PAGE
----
We can use Dijkstra's algorithm to find the shortest path between
any two vertices (,*t*) in a weighted graph, where each edge
has non-negative edge weight.
Although most applications of shortest path involve graphs with positive
edge weights, such a condition is not needed for either Prim's or Kruskal's
algorithm to work correctly.
The problems that negative edges cause Dijkstra's algorithm will become
apparent once you understand the algorithm.

The principle behind Dijkstra's algorithm is that given the shortest path
between and each of a given set of
vertices , there must exist some other vertex *x*
such that the shortest path from to *x* must go from to to *x*,
for some .
Specifically, it is the vertex *x*
that minimizes over all ,
where
*w*(*i*,*j*) is the length of the edge from *i* to *j*
and *dist*(*i*,*j*) is the length of the shortest path between them.

This suggests a dynamic programming-like strategy.
The shortest path from to itself is trivial unless there are negative
weight edges, so *dist*(,)=0.
Armed with the shortest path to , if (,*y*) is the lightest edge
incident to , then *d*(,*y*) = *w*(,*y*).
As soon as we decide that we have determined the shortest path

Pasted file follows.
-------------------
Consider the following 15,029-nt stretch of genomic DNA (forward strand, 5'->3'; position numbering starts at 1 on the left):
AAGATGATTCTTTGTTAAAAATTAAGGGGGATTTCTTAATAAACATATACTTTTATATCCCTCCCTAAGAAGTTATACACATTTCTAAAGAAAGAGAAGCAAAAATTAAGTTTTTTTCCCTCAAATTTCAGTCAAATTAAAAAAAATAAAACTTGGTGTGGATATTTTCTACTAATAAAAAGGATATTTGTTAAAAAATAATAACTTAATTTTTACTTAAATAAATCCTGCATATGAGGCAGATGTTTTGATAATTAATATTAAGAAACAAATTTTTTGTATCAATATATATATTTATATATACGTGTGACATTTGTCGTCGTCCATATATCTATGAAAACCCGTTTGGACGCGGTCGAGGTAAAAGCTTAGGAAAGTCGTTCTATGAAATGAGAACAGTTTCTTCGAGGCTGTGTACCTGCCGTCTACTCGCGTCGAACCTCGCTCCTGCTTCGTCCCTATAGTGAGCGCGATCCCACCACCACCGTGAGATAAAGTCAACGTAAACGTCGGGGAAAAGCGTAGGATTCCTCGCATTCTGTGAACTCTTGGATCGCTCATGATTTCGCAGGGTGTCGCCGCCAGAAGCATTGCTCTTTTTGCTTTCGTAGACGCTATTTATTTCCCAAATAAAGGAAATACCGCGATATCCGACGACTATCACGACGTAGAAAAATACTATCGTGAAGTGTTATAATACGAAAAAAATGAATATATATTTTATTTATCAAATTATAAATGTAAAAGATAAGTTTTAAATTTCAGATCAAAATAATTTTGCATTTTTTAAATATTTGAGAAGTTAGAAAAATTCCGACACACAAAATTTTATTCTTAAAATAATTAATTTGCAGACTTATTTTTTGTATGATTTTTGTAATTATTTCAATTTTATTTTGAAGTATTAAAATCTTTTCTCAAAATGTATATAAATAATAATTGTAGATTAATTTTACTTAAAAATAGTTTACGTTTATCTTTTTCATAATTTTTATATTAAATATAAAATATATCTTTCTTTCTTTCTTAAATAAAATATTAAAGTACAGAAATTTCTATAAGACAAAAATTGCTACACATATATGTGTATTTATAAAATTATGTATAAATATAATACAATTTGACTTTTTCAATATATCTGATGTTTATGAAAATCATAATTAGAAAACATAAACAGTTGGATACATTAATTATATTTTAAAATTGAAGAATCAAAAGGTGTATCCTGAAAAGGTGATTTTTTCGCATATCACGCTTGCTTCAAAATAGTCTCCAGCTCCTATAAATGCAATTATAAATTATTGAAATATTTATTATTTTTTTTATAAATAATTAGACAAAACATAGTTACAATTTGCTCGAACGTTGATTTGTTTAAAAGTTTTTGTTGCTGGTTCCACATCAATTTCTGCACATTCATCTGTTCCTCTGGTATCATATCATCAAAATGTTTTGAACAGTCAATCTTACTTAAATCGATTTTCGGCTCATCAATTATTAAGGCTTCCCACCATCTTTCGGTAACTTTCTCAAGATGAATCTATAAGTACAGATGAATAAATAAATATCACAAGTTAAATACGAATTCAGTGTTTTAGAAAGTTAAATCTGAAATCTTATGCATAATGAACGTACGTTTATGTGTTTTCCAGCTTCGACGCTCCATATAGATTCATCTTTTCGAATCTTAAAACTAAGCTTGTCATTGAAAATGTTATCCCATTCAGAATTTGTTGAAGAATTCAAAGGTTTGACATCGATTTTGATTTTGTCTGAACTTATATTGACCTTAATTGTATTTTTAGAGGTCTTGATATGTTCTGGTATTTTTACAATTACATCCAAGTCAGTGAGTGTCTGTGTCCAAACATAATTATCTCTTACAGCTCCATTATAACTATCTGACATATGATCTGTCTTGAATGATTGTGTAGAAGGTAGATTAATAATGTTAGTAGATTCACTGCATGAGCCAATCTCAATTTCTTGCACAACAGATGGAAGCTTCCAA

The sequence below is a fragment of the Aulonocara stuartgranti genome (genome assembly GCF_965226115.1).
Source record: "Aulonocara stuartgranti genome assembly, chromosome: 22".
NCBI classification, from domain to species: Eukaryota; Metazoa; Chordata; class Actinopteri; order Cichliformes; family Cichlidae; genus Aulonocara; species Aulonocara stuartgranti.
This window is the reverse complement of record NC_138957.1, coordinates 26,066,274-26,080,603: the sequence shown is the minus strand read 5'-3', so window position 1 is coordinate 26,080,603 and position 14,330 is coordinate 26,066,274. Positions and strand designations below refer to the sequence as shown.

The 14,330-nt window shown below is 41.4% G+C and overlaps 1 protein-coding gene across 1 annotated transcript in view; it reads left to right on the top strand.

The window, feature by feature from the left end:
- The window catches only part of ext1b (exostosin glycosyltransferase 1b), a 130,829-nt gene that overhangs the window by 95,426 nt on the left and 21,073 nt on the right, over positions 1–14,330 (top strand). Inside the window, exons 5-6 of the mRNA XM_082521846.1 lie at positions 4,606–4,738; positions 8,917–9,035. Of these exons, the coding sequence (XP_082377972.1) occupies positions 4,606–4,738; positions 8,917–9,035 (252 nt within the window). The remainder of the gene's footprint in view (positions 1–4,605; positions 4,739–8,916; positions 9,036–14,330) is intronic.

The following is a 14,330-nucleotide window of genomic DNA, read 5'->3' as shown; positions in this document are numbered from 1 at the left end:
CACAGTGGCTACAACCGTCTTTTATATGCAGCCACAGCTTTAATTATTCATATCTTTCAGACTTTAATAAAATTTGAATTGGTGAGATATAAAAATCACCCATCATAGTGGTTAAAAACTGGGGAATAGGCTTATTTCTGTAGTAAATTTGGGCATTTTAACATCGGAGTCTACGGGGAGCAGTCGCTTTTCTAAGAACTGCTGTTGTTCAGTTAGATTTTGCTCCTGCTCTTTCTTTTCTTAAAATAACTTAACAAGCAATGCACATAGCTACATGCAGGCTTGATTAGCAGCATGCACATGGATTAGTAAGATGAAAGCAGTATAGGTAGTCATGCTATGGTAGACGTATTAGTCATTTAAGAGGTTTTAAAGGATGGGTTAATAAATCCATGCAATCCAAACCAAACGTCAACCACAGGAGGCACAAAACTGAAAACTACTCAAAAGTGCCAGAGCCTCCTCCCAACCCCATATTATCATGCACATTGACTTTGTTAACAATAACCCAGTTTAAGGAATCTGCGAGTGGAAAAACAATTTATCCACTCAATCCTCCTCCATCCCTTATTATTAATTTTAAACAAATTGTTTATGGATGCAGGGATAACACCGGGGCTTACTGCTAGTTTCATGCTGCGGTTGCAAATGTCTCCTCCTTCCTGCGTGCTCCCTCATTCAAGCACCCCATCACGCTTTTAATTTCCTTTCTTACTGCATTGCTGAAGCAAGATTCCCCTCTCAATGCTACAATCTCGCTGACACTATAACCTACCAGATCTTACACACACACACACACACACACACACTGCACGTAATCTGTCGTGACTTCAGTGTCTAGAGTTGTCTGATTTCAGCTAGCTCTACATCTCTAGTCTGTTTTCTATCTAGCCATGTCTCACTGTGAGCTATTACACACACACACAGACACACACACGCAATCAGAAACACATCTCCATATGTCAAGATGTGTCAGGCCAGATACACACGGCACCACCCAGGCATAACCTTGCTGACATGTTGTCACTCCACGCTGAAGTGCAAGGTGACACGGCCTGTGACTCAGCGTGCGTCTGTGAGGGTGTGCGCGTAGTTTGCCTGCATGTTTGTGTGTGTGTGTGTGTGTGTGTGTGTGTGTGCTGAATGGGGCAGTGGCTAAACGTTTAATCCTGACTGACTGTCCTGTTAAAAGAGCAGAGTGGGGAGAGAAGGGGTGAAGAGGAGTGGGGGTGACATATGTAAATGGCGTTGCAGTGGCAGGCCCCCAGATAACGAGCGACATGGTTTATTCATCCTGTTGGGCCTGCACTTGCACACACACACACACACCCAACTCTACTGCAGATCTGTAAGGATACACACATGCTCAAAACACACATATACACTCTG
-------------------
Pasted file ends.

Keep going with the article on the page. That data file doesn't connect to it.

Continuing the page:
to a node *x*, we search through all the outgoing edges of *x*
to see whether there is a better path from
to some unknown vertex through *x*:

ShortestPath-Dijkstra(

G,s,t)

for

i=1 ton,for each edge (,

v),dist[v]=w(,v)

last=while ( )

select , the unknown vertex minimizing

dist[v]for each edge ,

To be certain of finding the shortest path between and *t*,
we might have to first find the shortest path
between and all other vertices.
This defines a shortest path spanning tree rooted in .
For undirected graphs, this will be the breadth-first search tree, but in
general it provides the shortest path between and all other vertices.

What is the running time of this algorithm?
When implemented using adjacency lists
and a Boolean array to mark what is known about each vertex,
the complexity is .
This is the same running time as a proper version of Prim's algorithm;
indeed, except for the extension condition, it *is* the same algorithm
as Prim's.

Mon Jun 2 23:33:50 EDT 1997